08 July 2008

The other Sam Phillips (the one with curves)

I probably shouldn't be allowed to review records by pop vixens with whom I've had dinner, like Sam Phillips. (True story that I'm sure she doesn't remember.) But since this blog is pretty much an authoritarian voice, bollocks to you naysayers. Besides, she didn't buy my dinner, so it's not like payola.

Her new disc is "Don't Do Anything," the title of which might've been mistaken as a directive from her publicists at Nonesuch. It slid out silently on June 3, and her Web page still has an Amazon pre-order button. D'oh.

Anyways, after a handful of aggressive pop music albums, Sam settled into an acoustic, almost modern parlor-music groove for her last two discs. But "DDA," her first self-produced effort, finds her breaking away from that sound without retreading her 1990s near-fame. Still low-key, the songs have an acoustic forefront, but deeper in the mix are grinding guitars, feedback, and odd, clackity percussion that make the album sound like a kissing cousin to her ex-husband and ex-producer T Bone Burnett's newest record, "Tooth Of Crime." The album opener punctuates meter with a tooth-rattling, resonating bass drum. Elsewhere there's just piano, gorgeous strings, and that slicing thin-yet-strong voice.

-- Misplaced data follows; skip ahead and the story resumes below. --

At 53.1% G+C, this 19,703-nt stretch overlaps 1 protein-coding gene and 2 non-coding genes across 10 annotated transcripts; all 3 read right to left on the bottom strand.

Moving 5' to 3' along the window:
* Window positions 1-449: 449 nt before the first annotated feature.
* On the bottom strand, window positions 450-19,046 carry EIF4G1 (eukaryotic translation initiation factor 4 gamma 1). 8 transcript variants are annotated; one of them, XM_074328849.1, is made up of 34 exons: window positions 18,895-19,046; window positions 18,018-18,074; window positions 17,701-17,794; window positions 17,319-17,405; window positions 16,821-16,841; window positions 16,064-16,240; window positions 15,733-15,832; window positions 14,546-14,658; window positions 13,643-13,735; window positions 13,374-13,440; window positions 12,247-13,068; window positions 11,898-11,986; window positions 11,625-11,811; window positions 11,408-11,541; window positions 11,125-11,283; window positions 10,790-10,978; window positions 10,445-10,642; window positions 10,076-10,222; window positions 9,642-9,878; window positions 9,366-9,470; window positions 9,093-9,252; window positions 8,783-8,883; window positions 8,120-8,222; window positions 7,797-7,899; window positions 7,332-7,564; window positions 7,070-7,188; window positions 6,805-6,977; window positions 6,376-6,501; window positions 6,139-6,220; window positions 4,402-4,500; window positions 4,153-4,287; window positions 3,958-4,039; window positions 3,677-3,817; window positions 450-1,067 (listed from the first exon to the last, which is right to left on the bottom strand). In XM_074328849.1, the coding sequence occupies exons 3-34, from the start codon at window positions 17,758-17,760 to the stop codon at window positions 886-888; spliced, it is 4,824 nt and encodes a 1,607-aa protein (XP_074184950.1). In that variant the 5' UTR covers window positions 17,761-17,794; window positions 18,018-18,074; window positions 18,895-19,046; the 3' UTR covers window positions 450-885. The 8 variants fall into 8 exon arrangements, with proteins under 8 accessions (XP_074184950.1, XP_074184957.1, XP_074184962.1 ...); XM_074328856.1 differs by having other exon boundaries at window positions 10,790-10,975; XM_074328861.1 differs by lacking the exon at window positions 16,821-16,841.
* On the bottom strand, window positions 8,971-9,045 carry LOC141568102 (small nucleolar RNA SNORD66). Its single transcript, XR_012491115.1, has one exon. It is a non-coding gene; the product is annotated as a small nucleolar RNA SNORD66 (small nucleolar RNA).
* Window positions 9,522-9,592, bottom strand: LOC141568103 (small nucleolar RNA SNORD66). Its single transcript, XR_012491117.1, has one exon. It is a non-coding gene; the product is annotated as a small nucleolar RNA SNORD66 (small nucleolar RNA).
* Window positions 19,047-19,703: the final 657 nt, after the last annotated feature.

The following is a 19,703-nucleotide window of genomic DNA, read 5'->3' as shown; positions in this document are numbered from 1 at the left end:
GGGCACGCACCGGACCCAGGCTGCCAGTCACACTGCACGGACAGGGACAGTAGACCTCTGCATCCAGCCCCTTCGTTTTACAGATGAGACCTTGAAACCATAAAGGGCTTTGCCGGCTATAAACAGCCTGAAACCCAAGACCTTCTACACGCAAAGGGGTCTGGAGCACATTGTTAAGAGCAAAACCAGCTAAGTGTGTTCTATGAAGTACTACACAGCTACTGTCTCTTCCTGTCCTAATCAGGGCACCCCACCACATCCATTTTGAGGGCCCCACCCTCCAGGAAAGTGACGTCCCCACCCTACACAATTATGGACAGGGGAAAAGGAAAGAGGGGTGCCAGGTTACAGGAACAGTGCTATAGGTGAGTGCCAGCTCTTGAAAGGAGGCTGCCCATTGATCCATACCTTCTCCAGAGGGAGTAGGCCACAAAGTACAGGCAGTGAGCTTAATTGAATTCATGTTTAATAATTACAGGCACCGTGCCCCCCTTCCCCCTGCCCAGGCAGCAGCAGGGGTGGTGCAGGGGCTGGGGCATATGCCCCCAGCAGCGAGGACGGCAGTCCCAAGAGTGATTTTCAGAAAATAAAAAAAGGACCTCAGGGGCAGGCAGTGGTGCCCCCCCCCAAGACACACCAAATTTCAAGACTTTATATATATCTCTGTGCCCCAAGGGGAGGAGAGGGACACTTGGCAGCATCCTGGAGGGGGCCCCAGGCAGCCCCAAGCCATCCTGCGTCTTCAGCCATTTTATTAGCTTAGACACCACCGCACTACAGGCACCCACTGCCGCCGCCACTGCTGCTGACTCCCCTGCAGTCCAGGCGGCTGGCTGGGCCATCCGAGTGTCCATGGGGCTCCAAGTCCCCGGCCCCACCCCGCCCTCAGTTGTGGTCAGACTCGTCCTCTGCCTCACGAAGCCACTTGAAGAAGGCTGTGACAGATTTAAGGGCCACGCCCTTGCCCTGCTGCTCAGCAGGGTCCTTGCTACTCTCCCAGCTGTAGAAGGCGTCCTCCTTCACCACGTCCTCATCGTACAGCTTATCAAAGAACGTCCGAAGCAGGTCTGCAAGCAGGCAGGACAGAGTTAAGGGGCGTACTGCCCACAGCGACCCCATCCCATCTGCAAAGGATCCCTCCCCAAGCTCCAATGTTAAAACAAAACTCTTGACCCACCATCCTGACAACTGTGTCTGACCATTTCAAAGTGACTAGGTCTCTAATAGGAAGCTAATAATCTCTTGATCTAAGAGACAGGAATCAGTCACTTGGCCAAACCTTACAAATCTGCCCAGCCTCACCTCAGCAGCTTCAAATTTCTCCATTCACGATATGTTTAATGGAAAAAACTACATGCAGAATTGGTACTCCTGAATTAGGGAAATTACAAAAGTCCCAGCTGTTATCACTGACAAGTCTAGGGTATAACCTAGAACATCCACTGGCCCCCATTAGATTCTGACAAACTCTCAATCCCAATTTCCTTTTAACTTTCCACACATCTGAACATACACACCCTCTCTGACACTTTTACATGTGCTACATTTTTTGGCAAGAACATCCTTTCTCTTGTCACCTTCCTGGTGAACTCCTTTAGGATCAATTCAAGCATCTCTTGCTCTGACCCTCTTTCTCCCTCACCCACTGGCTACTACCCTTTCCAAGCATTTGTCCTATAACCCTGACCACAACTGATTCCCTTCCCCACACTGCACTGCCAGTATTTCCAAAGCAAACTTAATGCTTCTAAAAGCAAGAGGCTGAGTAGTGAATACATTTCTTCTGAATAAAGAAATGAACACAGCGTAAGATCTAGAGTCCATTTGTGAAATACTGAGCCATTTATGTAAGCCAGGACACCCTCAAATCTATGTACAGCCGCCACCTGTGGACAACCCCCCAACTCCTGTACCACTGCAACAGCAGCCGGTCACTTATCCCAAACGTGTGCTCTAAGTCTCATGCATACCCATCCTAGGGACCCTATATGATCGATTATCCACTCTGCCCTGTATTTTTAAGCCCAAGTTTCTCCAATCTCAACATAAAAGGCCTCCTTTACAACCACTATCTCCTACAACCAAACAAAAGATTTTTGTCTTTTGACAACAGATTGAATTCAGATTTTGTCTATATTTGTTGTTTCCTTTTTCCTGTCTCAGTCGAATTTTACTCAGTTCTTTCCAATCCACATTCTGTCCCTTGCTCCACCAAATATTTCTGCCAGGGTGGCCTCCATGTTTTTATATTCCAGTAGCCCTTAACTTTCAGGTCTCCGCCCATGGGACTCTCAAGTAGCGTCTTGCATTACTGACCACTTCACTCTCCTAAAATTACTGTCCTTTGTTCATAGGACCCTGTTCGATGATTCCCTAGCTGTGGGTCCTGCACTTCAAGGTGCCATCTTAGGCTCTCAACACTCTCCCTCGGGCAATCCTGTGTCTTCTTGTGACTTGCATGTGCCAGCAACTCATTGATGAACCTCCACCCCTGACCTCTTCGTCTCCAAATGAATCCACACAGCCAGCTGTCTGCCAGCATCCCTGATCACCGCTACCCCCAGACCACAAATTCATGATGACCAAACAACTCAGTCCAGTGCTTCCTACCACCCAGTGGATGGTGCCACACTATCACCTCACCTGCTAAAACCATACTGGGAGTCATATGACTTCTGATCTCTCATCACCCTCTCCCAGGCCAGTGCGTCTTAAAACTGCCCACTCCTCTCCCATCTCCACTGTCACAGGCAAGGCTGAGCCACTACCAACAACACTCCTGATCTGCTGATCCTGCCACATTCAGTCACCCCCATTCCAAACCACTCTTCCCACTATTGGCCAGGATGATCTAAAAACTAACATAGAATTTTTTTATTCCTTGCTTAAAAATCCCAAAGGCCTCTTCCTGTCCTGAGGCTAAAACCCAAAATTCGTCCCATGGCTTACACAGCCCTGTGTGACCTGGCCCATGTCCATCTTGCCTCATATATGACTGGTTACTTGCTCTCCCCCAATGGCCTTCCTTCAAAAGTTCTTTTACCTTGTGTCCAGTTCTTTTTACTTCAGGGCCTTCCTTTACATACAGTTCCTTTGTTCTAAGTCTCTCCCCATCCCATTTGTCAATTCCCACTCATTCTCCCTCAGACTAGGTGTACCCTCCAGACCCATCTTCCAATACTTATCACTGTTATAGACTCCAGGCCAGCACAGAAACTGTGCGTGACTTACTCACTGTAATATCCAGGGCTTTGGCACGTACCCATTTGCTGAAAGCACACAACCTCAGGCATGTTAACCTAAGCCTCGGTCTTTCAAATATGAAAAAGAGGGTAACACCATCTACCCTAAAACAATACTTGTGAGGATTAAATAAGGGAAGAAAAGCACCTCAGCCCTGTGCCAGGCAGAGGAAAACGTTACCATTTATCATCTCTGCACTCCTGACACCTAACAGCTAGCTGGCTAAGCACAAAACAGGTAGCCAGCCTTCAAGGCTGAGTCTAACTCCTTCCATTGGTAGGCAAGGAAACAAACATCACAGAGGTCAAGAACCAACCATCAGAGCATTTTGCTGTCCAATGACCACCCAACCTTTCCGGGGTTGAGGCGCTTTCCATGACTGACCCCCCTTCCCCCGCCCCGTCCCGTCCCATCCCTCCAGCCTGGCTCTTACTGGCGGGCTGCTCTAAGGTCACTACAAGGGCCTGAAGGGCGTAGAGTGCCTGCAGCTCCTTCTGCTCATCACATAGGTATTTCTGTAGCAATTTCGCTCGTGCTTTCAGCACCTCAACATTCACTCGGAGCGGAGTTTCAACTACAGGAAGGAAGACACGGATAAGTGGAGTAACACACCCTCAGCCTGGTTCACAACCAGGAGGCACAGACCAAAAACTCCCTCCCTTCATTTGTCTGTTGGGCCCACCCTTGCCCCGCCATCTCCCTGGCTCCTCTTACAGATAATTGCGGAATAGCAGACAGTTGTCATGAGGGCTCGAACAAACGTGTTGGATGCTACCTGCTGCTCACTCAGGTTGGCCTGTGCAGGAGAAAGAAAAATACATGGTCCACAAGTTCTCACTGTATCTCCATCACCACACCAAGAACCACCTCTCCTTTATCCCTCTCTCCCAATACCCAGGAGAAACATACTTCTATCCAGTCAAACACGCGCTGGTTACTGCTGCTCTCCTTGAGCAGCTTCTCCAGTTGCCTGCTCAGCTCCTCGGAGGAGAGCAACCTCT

If 2004' "A Boot and a Shoe" was a career pinnacle — and it was — "Don't Do Anything" is not a step down. It's highly, highly recommended.

Sam on World Cafe: Hear her live in concert on July 23rd your local NPR World Cafe affiliate. (In Columbus, that's WTJB, 91.7, which airs the show 11 p.m.-1 a.m. the following Saturday. Or stream it at your leisure here.

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